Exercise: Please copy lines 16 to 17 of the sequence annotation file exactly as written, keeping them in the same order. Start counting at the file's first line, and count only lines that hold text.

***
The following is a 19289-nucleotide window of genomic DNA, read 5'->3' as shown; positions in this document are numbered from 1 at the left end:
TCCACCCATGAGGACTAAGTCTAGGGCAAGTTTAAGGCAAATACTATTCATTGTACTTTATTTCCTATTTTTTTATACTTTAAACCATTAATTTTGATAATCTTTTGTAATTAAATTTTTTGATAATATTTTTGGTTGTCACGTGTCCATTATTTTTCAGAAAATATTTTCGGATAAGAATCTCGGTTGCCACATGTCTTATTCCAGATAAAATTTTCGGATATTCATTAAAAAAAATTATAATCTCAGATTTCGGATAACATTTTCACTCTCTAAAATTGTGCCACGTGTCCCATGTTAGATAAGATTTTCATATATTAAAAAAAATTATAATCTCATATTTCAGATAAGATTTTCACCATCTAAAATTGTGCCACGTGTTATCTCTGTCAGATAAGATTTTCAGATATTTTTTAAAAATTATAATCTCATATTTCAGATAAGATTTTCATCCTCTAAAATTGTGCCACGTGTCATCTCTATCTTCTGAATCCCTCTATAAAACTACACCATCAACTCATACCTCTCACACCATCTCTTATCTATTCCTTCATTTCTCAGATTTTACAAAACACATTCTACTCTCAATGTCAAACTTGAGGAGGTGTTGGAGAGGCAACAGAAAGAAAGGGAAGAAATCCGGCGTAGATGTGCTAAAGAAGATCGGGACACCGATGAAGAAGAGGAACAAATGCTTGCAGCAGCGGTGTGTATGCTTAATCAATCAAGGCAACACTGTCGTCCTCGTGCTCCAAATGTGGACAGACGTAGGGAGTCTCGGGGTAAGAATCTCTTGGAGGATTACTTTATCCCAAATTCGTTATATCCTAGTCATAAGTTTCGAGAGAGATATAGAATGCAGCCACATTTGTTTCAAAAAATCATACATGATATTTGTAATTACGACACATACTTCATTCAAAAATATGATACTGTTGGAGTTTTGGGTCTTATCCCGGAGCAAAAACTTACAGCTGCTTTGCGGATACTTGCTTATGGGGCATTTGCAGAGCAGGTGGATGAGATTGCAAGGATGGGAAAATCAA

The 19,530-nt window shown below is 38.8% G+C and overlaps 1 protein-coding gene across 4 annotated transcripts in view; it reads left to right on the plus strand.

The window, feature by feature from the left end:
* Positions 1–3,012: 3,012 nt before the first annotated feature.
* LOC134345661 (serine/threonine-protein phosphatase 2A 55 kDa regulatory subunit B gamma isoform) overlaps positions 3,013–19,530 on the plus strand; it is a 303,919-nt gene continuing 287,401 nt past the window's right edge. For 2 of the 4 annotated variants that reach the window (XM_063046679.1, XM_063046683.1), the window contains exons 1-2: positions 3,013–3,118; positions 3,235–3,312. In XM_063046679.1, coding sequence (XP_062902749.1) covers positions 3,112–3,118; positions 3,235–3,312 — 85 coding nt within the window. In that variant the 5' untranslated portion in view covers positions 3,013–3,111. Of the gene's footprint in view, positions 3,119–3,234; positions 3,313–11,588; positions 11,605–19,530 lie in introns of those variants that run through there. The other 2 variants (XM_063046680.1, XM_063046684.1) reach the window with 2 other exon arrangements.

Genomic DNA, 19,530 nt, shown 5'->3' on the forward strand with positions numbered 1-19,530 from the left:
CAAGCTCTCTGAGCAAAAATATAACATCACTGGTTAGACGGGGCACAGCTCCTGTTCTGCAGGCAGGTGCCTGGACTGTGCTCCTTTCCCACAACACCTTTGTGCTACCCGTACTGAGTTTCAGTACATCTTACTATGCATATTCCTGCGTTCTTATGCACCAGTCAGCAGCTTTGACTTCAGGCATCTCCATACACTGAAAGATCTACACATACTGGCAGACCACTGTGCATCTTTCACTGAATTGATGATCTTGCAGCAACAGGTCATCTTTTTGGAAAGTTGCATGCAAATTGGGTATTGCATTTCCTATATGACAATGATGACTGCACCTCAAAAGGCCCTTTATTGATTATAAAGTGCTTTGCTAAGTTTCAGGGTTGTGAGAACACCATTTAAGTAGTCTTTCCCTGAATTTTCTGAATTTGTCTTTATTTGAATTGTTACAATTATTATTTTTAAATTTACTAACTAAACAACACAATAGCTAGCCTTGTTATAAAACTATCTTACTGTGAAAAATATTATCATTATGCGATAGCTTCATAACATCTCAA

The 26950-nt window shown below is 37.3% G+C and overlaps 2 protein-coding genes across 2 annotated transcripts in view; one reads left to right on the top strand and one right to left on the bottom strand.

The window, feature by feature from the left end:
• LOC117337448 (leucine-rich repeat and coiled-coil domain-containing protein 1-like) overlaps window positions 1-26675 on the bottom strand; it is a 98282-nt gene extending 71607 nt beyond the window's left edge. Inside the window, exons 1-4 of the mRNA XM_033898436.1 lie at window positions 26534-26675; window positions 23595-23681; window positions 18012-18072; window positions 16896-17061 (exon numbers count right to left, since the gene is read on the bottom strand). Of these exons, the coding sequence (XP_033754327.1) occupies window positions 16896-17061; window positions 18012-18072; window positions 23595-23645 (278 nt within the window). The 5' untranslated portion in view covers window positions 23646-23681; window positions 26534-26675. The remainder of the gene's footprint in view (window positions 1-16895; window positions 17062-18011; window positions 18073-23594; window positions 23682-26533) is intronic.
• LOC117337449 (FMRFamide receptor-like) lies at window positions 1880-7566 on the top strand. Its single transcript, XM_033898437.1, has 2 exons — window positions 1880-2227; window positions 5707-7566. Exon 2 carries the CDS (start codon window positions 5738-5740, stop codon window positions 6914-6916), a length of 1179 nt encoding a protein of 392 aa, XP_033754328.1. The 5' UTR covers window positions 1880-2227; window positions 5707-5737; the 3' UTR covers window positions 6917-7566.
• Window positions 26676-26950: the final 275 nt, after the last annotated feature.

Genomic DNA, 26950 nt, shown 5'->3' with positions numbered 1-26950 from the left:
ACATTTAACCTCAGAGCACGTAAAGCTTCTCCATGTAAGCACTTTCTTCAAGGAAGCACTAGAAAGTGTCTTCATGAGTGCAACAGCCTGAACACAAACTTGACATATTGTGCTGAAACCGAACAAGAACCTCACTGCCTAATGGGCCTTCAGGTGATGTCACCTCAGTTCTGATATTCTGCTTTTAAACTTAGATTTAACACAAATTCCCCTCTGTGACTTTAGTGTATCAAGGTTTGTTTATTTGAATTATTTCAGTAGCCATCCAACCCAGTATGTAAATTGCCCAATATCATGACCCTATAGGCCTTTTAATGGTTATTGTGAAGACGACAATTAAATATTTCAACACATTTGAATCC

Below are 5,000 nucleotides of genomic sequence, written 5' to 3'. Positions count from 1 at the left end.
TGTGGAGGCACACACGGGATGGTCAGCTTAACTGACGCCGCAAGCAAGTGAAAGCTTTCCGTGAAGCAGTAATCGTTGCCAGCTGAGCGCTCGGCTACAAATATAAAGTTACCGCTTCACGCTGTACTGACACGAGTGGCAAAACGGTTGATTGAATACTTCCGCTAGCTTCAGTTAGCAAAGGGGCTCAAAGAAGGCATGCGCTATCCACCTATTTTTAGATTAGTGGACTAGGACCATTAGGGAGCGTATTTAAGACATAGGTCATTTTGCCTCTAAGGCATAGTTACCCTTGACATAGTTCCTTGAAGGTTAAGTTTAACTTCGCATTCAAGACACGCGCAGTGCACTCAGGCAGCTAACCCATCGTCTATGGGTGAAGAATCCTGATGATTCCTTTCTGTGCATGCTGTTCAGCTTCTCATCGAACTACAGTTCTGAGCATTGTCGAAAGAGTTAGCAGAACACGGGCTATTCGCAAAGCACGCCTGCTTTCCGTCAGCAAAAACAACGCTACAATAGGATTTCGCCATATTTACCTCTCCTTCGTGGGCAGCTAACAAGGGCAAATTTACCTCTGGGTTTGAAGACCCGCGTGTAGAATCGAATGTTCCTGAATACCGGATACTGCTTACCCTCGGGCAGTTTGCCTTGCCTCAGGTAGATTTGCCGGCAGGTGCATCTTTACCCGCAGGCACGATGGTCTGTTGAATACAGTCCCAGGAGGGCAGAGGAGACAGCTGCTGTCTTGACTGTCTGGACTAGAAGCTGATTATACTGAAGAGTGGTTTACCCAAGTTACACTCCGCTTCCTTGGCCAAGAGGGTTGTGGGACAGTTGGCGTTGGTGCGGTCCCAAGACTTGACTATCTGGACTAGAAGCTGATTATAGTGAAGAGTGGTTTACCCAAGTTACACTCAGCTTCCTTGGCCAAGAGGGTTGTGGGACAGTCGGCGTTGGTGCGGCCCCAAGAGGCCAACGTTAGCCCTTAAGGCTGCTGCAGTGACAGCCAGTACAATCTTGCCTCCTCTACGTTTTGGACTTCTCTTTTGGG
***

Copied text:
Below are 5,000 nucleotides of genomic sequence, written 5' to 3'. Positions count from 1 at the left end.
TGTGGAGGCACACACGGGATGGTCAGCTTAACTGACGCCGCAAGCAAGTGAAAGCTTTCCGTGAAGCAGTAATCGTTGCCAGCTGAGCGCTCGGCTACAAATATAAAGTTACCGCTTCACGCTGTACTGACACGAGTGGCAAAACGGTTGATTGAATACTTCCGCTAGCTTCAGTTAGCAAAGGGGCTCAAAGAAGGCATGCGCTATCCACCTATTTTTAGATTAGTGGACTAGGACCATTAGGGAGCGTATTTAAGACATAGGTCATTTTGCCTCTAAGGCATAGTTACCCTTGACATAGTTCCTTGAAGGTTAAGTTTAACTTCGCATTCAAGACACGCGCAGTGCACTCAGGCAGCTAACCCATCGTCTATGGGTGAAGAATCCTGATGATTCCTTTCTGTGCATGCTGTTCAGCTTCTCATCGAACTACAGTTCTGAGCATTGTCGAAAGAGTTAGCAGAACACGGGCTATTCGCAAAGCACGCCTGCTTTCCGTCAGCAAAAACAACGCTACAATAGGATTTCGCCATATTTACCTCTCCTTCGTGGGCAGCTAACAAGGGCAAATTTACCTCTGGGTTTGAAGACCCGCGTGTAGAATCGAATGTTCCTGAATACCGGATACTGCTTACCCTCGGGCAGTTTGCCTTGCCTCAGGTAGATTTGCCGGCAGGTGCATCTTTACCCGCAGGCACGATGGTCTGTTGAATACAGTCCCAGGAGGGCAGAGGAGACAGCTGCTGTCTTGACTGTCTGGACTAGAAGCTGATTATACTGAAGAGTGGTTTACCCAAGTTACACTCCGCTTCCTTGGCCAAGAGGGTTGTGGGACAGTTGGCGTTGGTGCGGTCCCAAGACTTGACTATCTGGACTAGAAGCTGATTATAGTGAAGAGTGGTTTACCCAAGTTACACTCAGCTTCCTTGGCCAAGAGGGTTGTGGGACAGTCGGCGTTGGTGCGGCCCCAAGAGGCCAACGTTAGCCCTTAAGGCTGCTGCAGTGACAGCCAGTACAATCTTGCCTCCTCTACGTTTTGGACTTCTCTTTTGGG